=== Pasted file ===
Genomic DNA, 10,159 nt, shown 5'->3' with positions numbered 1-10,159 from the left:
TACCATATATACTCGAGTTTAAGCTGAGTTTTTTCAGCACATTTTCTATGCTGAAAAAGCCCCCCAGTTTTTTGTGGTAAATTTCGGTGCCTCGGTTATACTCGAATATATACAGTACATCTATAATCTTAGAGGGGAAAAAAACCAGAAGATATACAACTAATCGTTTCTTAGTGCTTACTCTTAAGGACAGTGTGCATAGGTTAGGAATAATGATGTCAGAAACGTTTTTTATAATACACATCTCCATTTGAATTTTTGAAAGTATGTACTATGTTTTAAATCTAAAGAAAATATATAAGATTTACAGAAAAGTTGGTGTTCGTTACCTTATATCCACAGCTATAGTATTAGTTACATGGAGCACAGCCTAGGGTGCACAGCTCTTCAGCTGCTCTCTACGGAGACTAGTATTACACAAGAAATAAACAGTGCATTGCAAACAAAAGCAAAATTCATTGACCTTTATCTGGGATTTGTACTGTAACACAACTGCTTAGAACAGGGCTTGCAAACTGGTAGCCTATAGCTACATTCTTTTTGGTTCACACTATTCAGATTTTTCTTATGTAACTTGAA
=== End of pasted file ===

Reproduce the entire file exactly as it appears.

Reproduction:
Genomic DNA, 10,159 nt, shown 5'->3' with positions numbered 1-10,159 from the left:
TACCATATATACTCGAGTTTAAGCTGAGTTTTTTCAGCACATTTTCTATGCTGAAAAAGCCCCCCAGTTTTTTGTGGTAAATTTCGGTGCCTCGGTTATACTCGAATATATACAGTACATCTATAATCTTAGAGGGGAAAAAAACCAGAAGATATACAACTAATCGTTTCTTAGTGCTTACTCTTAAGGACAGTGTGCATAGGTTAGGAATAATGATGTCAGAAACGTTTTTTATAATACACATCTCCATTTGAATTTTTGAAAGTATGTACTATGTTTTAAATCTAAAGAAAATATATAAGATTTACAGAAAAGTTGGTGTTCGTTACCTTATATCCACAGCTATAGTATTAGTTACATGGAGCACAGCCTAGGGTGCACAGCTCTTCAGCTGCTCTCTACGGAGACTAGTATTACACAAGAAATAAACAGTGCATTGCAAACAAAAGCAAAATTCATTGACCTTTATCTGGGATTTGTACTGTAACACAACTGCTTAGAACAGGGCTTGCAAACTGGTAGCCTATAGCTACATTCTTTTTGGTTCACACTATTCAGATTTTTCTTATGTAACTTGAA